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Refuelling and pit lane fires - Safety concerns on filling up cars during a race

Published by Christine

This article was originally written for BellaOnline, but is republished here for posterity.

At the Hungarian Grand Prix we saw a few unexpected fires up and down the pit lane. The fuel rig used during pit stops for each team is a standard FIA approved rig, meaning they are all the same.

There are several theories for the small fires we saw, including the heat in the pit lane or a uniform malfunction of the rigs, but as yet we have had nothing confirmed.

The only official word on the phenomenon is from Williams and Toro Rosso who both say that it wasn't a fuel rig failure, but they don't clarify exactly what the problem was. Toro Rosso have confirmed that they have solved the problem and it won't happen again, so I imagine we should assume the rest of the teams have done the same.

This isn't the end of the story, though, as the problem has caused some serious worries about pit lane fires. The mixture of heat, fuel, and hurrying to be as quick as possible can cause errors which lead to fires, and these can sometimes be very dangerous and terrible. Luckily we only saw small fires that were easily controlled by the extinguishers, but David Coulthard in particular has spoken out.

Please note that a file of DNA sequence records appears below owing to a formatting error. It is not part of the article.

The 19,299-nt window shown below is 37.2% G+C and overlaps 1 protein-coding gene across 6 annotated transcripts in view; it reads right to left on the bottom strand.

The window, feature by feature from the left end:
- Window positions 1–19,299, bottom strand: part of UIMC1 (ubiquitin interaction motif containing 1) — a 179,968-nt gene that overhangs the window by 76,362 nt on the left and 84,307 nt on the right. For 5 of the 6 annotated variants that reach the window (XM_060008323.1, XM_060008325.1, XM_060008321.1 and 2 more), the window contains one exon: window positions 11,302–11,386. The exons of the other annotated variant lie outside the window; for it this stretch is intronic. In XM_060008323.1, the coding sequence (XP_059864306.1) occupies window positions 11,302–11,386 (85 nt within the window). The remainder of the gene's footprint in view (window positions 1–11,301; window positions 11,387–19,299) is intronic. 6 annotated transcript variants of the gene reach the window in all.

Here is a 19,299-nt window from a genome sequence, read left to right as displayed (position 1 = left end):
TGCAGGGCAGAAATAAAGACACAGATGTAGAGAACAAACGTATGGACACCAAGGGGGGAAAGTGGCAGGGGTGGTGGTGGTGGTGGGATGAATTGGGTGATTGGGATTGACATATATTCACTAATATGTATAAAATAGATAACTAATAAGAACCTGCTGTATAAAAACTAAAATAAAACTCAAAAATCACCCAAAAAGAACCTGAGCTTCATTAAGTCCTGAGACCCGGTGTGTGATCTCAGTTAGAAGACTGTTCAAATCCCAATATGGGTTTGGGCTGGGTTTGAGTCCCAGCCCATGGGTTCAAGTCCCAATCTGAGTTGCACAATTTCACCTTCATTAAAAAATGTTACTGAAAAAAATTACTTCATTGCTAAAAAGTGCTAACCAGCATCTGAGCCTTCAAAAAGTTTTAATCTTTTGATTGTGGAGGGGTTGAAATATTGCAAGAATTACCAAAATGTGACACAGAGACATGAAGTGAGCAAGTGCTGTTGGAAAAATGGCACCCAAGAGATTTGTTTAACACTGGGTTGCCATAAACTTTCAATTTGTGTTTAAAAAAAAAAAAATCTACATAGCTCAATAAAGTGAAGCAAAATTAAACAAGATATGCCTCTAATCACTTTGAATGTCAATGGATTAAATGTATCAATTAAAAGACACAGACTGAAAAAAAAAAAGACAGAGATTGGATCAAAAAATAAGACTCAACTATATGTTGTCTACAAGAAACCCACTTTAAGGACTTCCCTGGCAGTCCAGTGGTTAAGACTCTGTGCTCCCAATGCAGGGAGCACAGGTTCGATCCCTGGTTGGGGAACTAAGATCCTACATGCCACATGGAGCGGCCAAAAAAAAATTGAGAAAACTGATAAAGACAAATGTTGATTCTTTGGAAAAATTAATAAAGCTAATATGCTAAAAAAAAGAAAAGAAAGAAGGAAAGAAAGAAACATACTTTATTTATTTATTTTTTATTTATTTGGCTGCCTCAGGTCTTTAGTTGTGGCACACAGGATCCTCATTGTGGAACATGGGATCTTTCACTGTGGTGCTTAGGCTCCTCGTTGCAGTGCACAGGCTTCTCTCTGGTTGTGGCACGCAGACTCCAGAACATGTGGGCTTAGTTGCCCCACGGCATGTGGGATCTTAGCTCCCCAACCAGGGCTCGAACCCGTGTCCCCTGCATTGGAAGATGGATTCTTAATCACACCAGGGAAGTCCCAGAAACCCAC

Coulthard was a test driver in the days when refuelling during the race was banned, and so although he hasn't raced under such conditions, he believes the competition would be better off for it. Obviously the safety aspect would be improved dramatically, but he also says that refuelling has made the races boring and predictable.

Coulthard retires at the end of this year, but says he would like to see the racing return to the non-refuelling regulations. He says the extra weight in the car means drivers have to work harder to preserve their tyres for a whole race distance, and the 70 or so laps are more about craft than flat out speed.

It would be interesting to have the emphasis more on tyres, as we have already seen this year that some drivers fare better with their Bridgestones than others, and adding another element to their drivers craft can only be a good thing. Whether this idea will catch on or not remains to be seen, but with the banning of traction control, and a return to slick tyres, it wouldn't be the first time the regulations have returned to previous ideas.